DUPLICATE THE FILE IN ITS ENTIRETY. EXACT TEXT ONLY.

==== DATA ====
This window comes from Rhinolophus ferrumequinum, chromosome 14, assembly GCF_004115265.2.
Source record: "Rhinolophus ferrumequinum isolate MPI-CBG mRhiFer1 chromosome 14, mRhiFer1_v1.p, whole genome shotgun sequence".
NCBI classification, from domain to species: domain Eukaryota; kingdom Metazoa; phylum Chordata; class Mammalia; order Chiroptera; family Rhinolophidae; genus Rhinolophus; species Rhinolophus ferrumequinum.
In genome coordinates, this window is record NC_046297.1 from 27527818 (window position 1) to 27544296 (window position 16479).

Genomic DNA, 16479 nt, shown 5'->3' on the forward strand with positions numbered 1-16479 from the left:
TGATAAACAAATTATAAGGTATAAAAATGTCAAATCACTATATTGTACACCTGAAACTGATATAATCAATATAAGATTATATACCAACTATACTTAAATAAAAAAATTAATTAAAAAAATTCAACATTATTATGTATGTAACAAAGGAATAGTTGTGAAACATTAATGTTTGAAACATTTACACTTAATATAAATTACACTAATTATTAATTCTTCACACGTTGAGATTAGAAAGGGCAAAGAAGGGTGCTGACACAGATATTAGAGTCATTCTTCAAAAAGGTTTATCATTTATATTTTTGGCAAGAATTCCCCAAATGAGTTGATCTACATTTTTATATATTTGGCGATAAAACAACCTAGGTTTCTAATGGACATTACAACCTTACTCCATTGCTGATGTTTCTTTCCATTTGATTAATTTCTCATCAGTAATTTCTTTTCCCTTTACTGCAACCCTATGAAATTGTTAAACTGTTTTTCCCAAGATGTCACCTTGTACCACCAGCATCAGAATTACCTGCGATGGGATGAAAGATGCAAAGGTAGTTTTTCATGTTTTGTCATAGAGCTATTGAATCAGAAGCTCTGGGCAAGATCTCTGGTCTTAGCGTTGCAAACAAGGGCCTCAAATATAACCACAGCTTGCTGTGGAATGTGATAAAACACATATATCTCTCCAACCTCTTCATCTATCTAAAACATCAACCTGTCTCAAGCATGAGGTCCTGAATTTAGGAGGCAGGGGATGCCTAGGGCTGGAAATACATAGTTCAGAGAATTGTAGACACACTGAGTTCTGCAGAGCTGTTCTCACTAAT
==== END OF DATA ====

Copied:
This window comes from Rhinolophus ferrumequinum, chromosome 14, assembly GCF_004115265.2.
Source record: "Rhinolophus ferrumequinum isolate MPI-CBG mRhiFer1 chromosome 14, mRhiFer1_v1.p, whole genome shotgun sequence".
NCBI classification, from domain to species: domain Eukaryota; kingdom Metazoa; phylum Chordata; class Mammalia; order Chiroptera; family Rhinolophidae; genus Rhinolophus; species Rhinolophus ferrumequinum.
In genome coordinates, this window is record NC_046297.1 from 27527818 (window position 1) to 27544296 (window position 16479).

Genomic DNA, 16479 nt, shown 5'->3' on the forward strand with positions numbered 1-16479 from the left:
TGATAAACAAATTATAAGGTATAAAAATGTCAAATCACTATATTGTACACCTGAAACTGATATAATCAATATAAGATTATATACCAACTATACTTAAATAAAAAAATTAATTAAAAAAATTCAACATTATTATGTATGTAACAAAGGAATAGTTGTGAAACATTAATGTTTGAAACATTTACACTTAATATAAATTACACTAATTATTAATTCTTCACACGTTGAGATTAGAAAGGGCAAAGAAGGGTGCTGACACAGATATTAGAGTCATTCTTCAAAAAGGTTTATCATTTATATTTTTGGCAAGAATTCCCCAAATGAGTTGATCTACATTTTTATATATTTGGCGATAAAACAACCTAGGTTTCTAATGGACATTACAACCTTACTCCATTGCTGATGTTTCTTTCCATTTGATTAATTTCTCATCAGTAATTTCTTTTCCCTTTACTGCAACCCTATGAAATTGTTAAACTGTTTTTCCCAAGATGTCACCTTGTACCACCAGCATCAGAATTACCTGCGATGGGATGAAAGATGCAAAGGTAGTTTTTCATGTTTTGTCATAGAGCTATTGAATCAGAAGCTCTGGGCAAGATCTCTGGTCTTAGCGTTGCAAACAAGGGCCTCAAATATAACCACAGCTTGCTGTGGAATGTGATAAAACACATATATCTCTCCAACCTCTTCATCTATCTAAAACATCAACCTGTCTCAAGCATGAGGTCCTGAATTTAGGAGGCAGGGGATGCCTAGGGCTGGAAATACATAGTTCAGAGAATTGTAGACACACTGAGTTCTGCAGAGCTGTTCTCACTAAT